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SportsShooter.com: Member Message Board

Interesting "Team Photo" Composite Story
Jim Colburn, Photographer
Omaha | NE | USA | Posted: 3:03 AM on 07.27.12
->> http://www.dailymail.co.uk/sport/olympics/article-2179224/London-2012-Olymp...
 This post is:  Informative (3) | Funny (0) | Huh? (0) | Off Topic (0) | Inappropriate (0) |   Definitions

Chuck Liddy, Photographer, Photo Editor
PLANET | EARTH | | Posted: 8:41 AM on 07.27.12
->> I love how they call the photo "stunning".
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Al Diaz, Photographer
Miami | Fl | USA | Posted: 11:47 AM on 07.27.12
->> Remarkable what you can do with technology. Stunning if he would have been allowed to arrange all the athletes and photograph them in one shot.
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Delane B. Rouse, Photographer, Photo Editor
Washington | DC | US | Posted: 11:56 AM on 07.27.12
->> I know this was a lot of work...but I don't think stunning is the word I would use either.
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Bob Ford, Photographer
Lehighton | Pa | USA | Posted: 12:20 PM on 07.27.12
->> There are now 541 more people that think it's common for newspapers to use Photoshop to add people that aren't in the picture.
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G.J. McCarthy, Photographer
Dallas | TX | US | Posted: 12:45 PM on 07.27.12
->> http://www.youtube.com/watch?v=N-NrPOMBKnw
 This post is:  Informative (0) | Funny (0) | Huh? (1) | Off Topic (0) | Inappropriate (0) |   Definitions

Ross Dettman, Photographer
Bensenville | IL | USA | Posted: 1:05 PM on 07.27.12
->> I agree that the image/illustration/composite is not visually stunning (but when are these kind of team photographs) but it does solve a problem - how to create a team image when it's impossible to include everyone in a single image.

Bob - the idea of adding people to team photographs is hardly a new idea or uncommon either. However, this might be more notable because the entire image has been constructed. That said, there is no trickery or deception here. They saw a problem and solved it.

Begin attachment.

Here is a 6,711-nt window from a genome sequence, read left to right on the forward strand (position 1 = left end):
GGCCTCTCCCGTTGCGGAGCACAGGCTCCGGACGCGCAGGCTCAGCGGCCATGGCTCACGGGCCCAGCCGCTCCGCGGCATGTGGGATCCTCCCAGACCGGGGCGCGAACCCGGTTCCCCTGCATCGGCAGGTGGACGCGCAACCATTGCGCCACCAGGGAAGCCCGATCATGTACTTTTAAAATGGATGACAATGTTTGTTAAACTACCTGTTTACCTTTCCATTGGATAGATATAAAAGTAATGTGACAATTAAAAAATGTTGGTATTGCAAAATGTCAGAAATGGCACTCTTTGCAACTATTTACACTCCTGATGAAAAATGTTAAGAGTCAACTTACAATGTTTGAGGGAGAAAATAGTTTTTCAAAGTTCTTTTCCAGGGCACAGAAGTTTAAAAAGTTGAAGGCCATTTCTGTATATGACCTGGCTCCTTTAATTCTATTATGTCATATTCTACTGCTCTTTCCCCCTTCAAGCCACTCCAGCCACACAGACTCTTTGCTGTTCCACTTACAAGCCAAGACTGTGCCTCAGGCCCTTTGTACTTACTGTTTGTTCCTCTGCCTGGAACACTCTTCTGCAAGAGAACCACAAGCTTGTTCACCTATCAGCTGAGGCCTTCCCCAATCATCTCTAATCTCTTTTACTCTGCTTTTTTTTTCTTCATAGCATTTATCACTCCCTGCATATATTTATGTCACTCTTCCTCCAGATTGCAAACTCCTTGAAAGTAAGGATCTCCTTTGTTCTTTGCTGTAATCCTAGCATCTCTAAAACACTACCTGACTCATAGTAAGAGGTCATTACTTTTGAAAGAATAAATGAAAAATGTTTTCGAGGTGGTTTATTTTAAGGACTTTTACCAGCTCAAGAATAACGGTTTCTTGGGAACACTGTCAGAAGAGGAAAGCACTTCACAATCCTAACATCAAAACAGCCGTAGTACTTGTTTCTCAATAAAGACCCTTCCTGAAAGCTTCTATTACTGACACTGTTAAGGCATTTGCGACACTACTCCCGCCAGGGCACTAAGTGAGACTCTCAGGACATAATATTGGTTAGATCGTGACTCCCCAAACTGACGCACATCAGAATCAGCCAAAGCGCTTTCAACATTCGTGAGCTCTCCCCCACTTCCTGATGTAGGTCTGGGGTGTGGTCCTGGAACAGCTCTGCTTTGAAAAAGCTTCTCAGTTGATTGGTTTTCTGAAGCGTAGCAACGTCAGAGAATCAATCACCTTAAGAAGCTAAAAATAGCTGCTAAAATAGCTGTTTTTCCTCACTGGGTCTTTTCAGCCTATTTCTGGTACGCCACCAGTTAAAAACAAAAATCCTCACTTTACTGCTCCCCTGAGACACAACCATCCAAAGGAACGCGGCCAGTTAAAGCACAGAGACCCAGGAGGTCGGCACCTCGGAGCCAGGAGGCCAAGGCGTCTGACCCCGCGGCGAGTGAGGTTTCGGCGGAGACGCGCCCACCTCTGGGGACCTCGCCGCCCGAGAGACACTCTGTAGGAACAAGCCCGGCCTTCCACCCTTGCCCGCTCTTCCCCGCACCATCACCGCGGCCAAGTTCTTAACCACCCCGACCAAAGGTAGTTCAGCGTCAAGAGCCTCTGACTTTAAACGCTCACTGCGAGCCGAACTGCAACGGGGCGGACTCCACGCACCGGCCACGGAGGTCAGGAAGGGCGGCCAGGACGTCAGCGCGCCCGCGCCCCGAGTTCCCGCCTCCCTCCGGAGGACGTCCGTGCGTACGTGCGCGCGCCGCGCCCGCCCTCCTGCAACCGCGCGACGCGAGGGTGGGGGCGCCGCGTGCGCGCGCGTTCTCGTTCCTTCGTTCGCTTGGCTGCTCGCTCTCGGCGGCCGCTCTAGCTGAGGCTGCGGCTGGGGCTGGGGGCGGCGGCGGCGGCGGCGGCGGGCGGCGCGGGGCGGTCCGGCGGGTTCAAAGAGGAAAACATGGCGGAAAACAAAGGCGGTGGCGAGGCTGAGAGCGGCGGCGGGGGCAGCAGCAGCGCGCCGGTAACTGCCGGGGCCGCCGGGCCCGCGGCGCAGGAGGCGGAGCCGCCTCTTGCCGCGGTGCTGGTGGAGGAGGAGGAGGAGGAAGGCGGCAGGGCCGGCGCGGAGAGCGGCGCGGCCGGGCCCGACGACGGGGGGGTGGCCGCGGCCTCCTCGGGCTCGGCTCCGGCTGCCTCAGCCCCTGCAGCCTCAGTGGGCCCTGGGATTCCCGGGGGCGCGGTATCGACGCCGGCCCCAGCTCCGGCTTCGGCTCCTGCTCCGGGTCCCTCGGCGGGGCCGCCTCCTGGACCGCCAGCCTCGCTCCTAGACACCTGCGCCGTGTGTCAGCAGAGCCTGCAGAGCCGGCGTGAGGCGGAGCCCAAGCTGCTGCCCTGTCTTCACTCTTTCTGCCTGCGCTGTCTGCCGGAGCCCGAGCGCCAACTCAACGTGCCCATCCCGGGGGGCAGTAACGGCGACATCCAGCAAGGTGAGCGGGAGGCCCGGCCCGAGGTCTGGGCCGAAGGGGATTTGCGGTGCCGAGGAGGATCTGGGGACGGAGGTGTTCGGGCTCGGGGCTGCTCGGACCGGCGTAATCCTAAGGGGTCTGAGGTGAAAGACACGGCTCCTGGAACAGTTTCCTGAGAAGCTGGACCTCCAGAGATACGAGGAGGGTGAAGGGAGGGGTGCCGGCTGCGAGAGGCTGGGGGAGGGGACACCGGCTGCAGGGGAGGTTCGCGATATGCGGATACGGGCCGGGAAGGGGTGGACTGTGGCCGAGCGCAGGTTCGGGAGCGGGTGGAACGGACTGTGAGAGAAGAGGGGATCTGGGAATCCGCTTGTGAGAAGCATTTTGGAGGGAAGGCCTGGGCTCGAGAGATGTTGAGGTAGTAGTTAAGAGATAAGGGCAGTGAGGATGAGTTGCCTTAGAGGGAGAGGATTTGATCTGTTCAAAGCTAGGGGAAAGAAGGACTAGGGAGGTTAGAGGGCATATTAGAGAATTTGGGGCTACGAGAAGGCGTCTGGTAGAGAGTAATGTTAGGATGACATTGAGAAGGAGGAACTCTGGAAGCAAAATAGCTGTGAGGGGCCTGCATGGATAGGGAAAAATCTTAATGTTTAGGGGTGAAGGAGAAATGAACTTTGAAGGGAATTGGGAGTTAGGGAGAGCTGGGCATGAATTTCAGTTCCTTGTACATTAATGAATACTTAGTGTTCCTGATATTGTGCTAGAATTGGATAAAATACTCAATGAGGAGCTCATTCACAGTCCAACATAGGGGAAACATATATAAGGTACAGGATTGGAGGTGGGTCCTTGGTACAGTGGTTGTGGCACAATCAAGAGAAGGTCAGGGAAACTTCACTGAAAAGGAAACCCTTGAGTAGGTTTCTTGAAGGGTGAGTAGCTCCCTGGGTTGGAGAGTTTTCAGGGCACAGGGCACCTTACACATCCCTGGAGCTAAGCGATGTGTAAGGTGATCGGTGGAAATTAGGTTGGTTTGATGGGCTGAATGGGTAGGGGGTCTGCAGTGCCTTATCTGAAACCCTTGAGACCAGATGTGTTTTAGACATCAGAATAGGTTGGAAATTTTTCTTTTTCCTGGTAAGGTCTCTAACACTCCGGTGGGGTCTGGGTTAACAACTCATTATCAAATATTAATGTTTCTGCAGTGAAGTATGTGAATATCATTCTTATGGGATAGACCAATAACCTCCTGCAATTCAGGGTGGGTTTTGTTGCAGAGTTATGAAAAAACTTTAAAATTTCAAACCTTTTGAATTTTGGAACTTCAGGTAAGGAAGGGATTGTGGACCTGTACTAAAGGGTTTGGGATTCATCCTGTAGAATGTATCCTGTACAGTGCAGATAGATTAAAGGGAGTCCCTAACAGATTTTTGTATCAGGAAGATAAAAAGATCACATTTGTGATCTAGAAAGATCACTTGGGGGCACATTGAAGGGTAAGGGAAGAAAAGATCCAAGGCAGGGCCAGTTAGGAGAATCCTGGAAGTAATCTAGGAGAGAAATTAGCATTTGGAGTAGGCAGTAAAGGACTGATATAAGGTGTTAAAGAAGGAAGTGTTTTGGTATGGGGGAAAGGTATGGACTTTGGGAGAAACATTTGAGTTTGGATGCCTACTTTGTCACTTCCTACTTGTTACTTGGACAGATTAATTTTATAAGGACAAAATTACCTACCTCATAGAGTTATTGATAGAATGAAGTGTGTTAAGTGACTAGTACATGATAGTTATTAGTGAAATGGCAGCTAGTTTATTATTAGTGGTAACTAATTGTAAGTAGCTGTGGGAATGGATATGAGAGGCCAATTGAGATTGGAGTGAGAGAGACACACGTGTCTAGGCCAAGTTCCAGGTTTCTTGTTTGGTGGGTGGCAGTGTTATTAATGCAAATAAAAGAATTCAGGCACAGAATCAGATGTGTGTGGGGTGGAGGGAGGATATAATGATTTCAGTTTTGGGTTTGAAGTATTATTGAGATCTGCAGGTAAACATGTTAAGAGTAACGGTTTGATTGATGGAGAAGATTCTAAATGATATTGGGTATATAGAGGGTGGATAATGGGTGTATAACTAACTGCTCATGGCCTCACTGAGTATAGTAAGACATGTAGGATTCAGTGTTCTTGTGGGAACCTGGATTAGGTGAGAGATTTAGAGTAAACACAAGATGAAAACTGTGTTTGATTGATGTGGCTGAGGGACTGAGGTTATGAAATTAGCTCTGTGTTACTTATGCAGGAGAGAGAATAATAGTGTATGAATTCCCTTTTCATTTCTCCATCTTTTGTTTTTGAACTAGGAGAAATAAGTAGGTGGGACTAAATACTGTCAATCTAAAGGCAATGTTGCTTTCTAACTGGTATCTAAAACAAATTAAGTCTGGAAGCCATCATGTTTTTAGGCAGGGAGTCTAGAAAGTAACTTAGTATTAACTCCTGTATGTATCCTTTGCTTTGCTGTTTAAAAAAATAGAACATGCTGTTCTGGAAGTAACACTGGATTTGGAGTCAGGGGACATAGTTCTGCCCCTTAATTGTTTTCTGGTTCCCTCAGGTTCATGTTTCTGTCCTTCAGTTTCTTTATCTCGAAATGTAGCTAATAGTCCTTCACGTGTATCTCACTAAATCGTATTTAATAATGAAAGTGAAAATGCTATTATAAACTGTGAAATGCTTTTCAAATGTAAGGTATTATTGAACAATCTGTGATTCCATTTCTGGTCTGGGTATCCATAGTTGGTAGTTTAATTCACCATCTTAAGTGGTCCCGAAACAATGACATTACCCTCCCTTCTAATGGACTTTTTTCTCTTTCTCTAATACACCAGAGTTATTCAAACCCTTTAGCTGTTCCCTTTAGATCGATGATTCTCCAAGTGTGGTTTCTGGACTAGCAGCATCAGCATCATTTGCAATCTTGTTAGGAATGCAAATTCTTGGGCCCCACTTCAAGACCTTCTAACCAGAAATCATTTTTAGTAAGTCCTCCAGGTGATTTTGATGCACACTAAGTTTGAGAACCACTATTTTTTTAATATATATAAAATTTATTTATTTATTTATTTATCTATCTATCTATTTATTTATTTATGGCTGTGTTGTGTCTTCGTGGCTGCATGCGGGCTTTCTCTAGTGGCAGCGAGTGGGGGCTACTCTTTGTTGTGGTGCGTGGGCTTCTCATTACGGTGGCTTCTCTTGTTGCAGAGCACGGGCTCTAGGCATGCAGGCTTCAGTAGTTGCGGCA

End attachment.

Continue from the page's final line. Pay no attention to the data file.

If you were faced with the same challenge, how would you solve this problem?
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Bob Ford, Photographer
Lehighton | Pa | USA | Posted: 1:12 PM on 07.27.12
->> I have yet to have to shoot a team shot with 541 people, but just two nights ago while shooting a little league team shot, 2 kids weren't there. The coach asked if I could add them to the photo. I had to explain to him that doing so is unethical.

How did I handle it? In the caption I added "Also on the team..."
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Bob Ford, Photographer
Lehighton | Pa | USA | Posted: 1:14 PM on 07.27.12
->> And for the record, I know that team photographer, and T&I guys do this all the time, but this was a newspaper photographer.
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Jack Howard, Photographer, Photo Editor
Central Jersey | NJ | USA | Posted: 1:27 PM on 07.27.12
->> First there's the Higgs-Boson particle, and then there's an Al Diaz post without a blog link! Wondrous times!
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Ross Dettman, Photographer
Bensenville | IL | USA | Posted: 1:55 PM on 07.27.12
->> Bob,

I definitely see your point. But I think this situation is different in that they are not adding people to an existing image, but rather creating something from nothing.

Would I have preferred like Al, that the image be from a single photograph? Absolutely. But since that wasn't an option, should they have said that's it - no image at all. Or does it make sense to do something like this as long as it's fully disclosed, which it clearly has been here?

If we consider their methods to solve this problem unethical, then what's the solution? How would you solve the problem of creating an image that includes all of the athletes?

For the record, I strongly believe in the integrity of the photograph. I've been this way throughout my career. So there's no need to rake me over those coals. I'm just inclined to look at this situation as solving a problem vs. tricking the general populace. Correct me if I'm wrong.
 This post is:  Informative (0) | Funny (0) | Huh? (0) | Off Topic (0) | Inappropriate (0) |   Definitions

Bradly J. Boner, Photographer, Photo Editor